The New York Times reports that one proposal would require board members to receive a majority of votes cast by shareholders to be re-elected and another proposal would permit shareholders to pool their shares for a single candidate or a few candidates, rather than the full slate. In voting for the proposals, shareholders defied GM’s recommendations, reflecting investors’ dissatisfaction with the troubled company’s leadership.
In its proxy statement, GM said voting “yes” to the majority vote proposal would be premature and redundant. “GM has a strong corporate governance process designed to identify and propose director nominees who will serve the best interests of GM and its stockholders,” the proxy statement said, according to the Times. The company also said that a possible change to the law in Delaware, where GM is incorporated, would require a majority, making the shareholder proposal irrelevant.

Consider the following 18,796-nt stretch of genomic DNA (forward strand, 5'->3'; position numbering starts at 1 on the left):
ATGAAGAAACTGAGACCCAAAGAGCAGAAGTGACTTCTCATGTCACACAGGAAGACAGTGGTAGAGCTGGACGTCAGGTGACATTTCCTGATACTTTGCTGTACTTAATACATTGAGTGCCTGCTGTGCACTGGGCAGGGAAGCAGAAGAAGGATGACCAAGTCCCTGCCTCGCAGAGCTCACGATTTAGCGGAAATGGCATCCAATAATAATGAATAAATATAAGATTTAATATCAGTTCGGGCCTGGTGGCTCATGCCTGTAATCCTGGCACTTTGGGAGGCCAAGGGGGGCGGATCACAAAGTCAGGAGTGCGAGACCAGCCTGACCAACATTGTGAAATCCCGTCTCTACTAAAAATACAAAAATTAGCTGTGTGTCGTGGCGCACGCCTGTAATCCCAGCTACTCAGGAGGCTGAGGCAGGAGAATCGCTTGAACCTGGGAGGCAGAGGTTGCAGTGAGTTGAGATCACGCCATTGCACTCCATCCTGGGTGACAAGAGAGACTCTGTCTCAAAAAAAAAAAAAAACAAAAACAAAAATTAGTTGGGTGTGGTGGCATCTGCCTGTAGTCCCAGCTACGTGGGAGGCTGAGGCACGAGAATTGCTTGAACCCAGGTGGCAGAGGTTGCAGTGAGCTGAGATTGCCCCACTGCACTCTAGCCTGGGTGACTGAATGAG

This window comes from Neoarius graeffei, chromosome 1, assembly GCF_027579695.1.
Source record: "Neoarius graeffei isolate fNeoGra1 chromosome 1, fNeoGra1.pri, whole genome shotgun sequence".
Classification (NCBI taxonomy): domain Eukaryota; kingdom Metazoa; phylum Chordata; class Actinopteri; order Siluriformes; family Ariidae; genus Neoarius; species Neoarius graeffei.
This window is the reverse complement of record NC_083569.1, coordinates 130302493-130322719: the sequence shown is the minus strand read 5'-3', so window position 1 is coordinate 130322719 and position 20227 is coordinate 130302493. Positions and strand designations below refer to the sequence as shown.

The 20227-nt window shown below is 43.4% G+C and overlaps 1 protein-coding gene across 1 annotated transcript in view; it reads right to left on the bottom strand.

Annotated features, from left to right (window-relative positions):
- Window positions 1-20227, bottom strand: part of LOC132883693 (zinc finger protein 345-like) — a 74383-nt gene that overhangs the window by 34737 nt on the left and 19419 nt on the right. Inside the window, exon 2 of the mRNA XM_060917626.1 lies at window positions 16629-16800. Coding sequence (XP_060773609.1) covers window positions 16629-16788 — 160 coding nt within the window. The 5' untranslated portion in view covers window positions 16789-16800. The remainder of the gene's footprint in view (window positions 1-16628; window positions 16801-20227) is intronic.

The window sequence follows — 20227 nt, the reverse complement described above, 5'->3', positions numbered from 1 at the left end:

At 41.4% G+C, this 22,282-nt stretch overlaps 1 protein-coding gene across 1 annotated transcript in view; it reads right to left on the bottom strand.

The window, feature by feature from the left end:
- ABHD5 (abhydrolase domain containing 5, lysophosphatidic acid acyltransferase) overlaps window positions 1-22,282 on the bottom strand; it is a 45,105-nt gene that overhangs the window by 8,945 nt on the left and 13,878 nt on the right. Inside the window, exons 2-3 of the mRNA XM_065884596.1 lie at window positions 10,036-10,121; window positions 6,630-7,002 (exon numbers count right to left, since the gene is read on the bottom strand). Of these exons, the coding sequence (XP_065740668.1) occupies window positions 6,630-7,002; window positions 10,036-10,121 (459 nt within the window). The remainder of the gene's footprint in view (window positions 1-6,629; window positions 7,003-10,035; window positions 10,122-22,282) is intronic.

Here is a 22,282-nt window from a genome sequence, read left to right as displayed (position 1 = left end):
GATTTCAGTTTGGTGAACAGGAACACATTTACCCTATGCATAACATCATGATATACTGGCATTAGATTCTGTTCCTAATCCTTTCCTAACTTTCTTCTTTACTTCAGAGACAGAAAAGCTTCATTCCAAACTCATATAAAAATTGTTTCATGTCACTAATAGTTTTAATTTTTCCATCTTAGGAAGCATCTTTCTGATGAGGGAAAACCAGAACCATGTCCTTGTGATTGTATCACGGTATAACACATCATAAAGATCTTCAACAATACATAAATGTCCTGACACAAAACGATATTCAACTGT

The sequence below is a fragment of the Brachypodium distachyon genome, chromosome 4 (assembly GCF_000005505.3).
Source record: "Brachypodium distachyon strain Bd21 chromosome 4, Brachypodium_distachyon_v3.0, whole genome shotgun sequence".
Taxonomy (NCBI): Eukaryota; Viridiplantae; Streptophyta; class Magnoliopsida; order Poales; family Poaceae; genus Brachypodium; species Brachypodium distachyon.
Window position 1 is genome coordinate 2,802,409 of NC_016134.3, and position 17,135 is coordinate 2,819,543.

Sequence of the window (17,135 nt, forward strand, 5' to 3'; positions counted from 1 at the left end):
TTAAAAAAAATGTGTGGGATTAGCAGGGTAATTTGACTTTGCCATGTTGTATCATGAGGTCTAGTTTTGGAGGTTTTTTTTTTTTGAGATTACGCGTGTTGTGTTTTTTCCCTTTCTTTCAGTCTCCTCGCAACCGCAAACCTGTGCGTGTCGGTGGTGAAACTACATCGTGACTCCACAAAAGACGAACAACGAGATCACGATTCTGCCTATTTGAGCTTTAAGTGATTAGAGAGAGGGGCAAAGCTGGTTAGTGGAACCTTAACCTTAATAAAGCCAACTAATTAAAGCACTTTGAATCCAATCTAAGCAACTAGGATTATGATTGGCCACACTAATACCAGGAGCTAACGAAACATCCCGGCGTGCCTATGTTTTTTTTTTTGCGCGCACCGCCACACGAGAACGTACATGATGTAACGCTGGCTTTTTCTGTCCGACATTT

Majority voting has received significant attention from shareholders recently (See Running the Fund: Majority Rules? ). That was the one proxy proposal that passed at a recent Home Depot shareholder meeting (See Corporate Excessive Pay Activists Win Strong Home Depot Support ), and, according to the Times, Exxon shareholders approved a similar resolution last month.
Two other proposals were defeated by GM shareholders; one calling for company executives to return “all unearned incentive bonuses,” and another to split the positions of chairman and chief executive, another issue receiving increasing attention from shareholders (See Board Members Vote to Split CEO and Chairman Roles ).
Because all the resolutions were advisory, chief executive Rick Wagoner said the board would discuss whether to carry them out.
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